TheMadScientist - 8:03 pm on Apr 6, 2010 (gmt 0)
Each and every infrastructure change Google has gone through there has been many sites damaged from the change. So if the algo doesn't change there shouldn't be any discussion on the infrastructure change assoicated with Caffeine, but since (as we already see sites are being damaged) there seems to be something changing within the algo to determine a sites ranking position.
I see what you're saying and understand the reasoning, but... A change to the underlying data or the way the data is organized can change which pages have the calculations performed on them at a given time, pages which were included in previous calculations may not be included in the process (yet or are included faster), because data may have been dropped or missed from the new dataset (or there may be more data added in), the calculations could be performed at a faster rate causing pages to be removed from (or added to) the dataset (or index, results) sooner than it would have been previously and that could be what is being seen...
There's all different reasons why the results might change from the underlying data and storage system being changed that has nothing to do with the actual algorithm (heuristic).
Here's one example (there are a bunch of possibilities):
Calculations are performed much faster (Caffeine).
A site is detected by one of the ranking mechanisms as spam.
The pages from that site have their 'weight' discounted.
The sites linked to from that site have their 'weight' updated (with the lower value passed to them).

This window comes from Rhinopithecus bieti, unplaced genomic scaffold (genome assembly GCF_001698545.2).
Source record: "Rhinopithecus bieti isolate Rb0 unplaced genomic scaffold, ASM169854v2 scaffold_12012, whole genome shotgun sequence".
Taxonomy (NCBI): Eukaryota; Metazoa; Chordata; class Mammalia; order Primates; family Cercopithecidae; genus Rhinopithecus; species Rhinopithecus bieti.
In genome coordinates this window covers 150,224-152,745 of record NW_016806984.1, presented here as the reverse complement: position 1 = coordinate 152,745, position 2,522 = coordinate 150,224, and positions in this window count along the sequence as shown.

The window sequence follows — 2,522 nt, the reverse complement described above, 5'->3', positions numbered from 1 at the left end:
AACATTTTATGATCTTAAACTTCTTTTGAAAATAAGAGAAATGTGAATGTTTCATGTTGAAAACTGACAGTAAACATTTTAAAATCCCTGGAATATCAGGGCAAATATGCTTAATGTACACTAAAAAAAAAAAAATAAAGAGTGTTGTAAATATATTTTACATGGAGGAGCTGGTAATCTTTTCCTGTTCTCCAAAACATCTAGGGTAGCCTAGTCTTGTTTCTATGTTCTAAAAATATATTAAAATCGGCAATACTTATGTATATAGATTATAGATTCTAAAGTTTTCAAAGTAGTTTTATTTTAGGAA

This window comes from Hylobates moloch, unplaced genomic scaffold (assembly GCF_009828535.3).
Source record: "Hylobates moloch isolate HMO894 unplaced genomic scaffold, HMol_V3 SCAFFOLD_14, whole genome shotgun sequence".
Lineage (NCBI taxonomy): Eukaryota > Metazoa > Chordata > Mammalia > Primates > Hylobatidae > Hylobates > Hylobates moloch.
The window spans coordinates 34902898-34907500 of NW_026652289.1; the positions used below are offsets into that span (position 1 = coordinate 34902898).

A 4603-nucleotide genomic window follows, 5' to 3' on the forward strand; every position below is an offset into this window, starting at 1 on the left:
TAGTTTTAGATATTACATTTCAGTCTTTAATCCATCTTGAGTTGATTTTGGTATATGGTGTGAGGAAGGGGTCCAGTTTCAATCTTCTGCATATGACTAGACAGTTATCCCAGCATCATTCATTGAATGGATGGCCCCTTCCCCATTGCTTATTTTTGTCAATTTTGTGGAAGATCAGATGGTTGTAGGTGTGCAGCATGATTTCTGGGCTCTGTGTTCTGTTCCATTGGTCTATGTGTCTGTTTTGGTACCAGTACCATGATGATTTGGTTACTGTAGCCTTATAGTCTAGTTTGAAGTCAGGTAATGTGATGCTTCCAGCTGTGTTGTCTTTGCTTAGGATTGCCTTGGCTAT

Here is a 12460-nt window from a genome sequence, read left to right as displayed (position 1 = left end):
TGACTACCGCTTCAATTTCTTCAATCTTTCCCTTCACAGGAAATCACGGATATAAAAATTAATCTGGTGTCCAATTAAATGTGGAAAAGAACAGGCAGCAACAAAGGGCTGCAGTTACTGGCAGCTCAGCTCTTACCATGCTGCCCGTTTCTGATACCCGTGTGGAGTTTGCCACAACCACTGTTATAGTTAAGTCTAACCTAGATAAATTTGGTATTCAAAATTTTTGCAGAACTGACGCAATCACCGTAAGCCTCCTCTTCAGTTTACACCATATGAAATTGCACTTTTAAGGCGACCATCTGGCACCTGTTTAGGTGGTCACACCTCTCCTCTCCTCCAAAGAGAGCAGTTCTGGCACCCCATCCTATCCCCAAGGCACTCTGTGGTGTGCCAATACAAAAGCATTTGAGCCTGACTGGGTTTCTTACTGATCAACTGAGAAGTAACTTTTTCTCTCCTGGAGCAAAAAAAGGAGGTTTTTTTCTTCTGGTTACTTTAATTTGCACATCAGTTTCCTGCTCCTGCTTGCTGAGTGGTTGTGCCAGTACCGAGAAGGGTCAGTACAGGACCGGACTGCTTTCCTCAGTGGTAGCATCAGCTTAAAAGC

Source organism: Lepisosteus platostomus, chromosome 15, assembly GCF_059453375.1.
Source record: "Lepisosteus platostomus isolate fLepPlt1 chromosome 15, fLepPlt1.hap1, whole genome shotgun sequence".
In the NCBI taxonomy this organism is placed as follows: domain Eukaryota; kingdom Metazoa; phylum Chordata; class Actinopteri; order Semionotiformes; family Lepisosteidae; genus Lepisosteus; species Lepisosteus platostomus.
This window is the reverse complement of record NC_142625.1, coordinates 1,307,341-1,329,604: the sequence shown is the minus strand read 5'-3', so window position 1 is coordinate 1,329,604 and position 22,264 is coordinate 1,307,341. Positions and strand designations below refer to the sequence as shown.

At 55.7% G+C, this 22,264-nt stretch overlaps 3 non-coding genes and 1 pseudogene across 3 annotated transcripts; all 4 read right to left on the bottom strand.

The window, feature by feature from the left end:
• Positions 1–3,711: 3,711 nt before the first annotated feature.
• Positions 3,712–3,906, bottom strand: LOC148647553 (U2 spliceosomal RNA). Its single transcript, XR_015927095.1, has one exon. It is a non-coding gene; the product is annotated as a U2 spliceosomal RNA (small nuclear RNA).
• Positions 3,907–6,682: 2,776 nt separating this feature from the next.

The site detected as spam (all of its' pages) and the site(s) (pages) it was giving weight to drop in the rankings.
Using a slower system it may have taken 2 weeks to make it all the way through the calculations and have an effect on all the pages involved, but the faster system makes it happen in a day, so it could appear there has been an algo change because sites (pages) start 'dropping like flies' and what would have been 'spread out' previously 'happens at once'. The real change is not in the algo, but in how fast the processing happens, how fast a 'scheme' is discovered, how fast the removal of the scheme is applied to other sites and pages, and how fast those changes are visible in the results.
An infrastructure change can definitely lead to changes in the results without the actual algo (what's important to rank) changing a bit, by speeding up the detection and removal of 'spam' pages . The converse is also true and positive changes could make their way through the system faster. The apparent change would be to the algo, but in reality it could easily be the speed of the processing system.